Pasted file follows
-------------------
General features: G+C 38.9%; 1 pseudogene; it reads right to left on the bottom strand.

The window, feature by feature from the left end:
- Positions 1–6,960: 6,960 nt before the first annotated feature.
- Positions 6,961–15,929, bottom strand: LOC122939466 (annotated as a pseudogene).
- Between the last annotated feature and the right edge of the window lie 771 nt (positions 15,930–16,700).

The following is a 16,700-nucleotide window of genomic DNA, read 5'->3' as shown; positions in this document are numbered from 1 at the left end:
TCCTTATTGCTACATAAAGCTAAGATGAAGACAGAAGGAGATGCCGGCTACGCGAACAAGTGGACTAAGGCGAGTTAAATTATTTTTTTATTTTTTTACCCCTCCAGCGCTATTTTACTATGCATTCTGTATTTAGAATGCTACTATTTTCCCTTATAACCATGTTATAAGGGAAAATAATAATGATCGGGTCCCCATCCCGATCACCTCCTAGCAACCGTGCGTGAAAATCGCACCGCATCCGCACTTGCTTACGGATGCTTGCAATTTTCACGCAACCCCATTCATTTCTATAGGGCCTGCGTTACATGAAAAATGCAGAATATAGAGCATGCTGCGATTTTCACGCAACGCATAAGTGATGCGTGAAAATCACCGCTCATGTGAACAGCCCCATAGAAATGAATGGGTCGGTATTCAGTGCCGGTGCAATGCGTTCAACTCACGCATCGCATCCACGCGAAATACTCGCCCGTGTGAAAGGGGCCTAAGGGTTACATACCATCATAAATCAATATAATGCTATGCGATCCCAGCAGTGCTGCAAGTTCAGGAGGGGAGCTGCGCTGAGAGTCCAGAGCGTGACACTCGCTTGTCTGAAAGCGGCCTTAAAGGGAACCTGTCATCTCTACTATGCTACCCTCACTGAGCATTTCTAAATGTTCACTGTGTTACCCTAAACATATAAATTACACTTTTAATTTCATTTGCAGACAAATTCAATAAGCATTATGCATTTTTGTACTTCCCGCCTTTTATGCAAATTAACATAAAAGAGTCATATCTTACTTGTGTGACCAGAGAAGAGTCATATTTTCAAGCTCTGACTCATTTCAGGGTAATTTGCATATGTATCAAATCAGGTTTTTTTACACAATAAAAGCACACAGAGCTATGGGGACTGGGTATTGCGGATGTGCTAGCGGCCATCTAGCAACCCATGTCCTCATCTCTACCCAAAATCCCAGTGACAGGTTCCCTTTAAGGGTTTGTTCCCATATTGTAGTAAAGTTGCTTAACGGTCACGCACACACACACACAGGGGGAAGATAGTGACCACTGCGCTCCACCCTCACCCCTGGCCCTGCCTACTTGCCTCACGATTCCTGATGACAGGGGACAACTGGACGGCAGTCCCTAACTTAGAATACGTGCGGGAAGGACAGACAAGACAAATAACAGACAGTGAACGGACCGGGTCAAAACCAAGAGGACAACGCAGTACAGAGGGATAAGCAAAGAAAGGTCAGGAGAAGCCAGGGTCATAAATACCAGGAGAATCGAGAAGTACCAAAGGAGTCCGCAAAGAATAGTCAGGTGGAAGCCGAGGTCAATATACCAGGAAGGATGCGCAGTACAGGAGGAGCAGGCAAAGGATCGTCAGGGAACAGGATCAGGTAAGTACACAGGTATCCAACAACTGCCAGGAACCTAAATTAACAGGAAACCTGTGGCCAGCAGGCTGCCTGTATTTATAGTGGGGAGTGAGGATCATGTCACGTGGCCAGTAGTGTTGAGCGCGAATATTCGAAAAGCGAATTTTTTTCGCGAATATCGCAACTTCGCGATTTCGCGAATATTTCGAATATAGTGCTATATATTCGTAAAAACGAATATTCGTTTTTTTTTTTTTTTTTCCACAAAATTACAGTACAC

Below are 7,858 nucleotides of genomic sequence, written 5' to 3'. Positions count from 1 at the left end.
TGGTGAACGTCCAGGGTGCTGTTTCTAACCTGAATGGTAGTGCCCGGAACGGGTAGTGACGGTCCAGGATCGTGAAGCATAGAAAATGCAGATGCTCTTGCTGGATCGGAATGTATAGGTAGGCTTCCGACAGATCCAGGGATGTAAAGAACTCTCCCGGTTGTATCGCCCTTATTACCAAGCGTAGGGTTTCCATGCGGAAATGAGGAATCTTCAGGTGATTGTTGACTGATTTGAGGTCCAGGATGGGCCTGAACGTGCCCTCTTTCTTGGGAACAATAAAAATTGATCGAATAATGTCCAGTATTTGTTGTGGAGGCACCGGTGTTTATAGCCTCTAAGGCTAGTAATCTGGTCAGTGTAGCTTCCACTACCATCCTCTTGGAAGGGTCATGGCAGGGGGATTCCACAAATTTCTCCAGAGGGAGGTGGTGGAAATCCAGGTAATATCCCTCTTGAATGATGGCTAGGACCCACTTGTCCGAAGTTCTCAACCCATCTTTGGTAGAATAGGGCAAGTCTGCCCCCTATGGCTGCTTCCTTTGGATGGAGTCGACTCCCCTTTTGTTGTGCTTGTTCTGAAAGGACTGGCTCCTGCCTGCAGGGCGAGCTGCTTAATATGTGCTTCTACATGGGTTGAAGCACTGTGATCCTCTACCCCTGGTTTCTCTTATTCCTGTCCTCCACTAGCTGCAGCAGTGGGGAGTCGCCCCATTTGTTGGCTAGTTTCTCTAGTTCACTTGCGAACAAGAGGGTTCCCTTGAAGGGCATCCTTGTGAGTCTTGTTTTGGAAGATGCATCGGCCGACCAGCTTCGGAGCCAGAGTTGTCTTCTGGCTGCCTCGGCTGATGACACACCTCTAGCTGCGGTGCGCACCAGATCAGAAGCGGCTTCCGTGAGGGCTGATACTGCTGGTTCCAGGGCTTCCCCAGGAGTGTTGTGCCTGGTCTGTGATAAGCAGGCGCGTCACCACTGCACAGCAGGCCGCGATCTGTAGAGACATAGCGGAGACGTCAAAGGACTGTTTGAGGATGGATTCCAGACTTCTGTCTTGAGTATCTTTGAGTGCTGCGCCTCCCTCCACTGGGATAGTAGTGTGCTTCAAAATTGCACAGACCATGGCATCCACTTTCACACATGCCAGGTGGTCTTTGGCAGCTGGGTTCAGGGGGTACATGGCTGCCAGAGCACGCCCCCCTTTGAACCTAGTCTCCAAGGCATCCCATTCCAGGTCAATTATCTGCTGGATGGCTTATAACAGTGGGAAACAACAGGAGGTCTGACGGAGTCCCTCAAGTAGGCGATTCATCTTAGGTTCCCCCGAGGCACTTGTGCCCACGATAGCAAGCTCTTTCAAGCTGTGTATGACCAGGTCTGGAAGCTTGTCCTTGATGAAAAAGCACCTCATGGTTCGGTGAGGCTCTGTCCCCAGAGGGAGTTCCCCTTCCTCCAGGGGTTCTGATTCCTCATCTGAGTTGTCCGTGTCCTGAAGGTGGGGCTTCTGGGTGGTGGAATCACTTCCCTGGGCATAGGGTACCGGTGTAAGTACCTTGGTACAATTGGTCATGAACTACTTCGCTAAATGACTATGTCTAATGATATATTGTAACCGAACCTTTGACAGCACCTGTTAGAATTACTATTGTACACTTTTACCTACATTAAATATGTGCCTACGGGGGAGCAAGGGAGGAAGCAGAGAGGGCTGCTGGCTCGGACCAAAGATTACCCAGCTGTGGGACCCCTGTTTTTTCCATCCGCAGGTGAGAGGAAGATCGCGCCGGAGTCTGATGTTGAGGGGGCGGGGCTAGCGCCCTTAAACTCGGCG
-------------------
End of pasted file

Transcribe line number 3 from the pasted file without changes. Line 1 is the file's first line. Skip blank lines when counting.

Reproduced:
- Positions 1–6,960: 6,960 nt before the first annotated feature.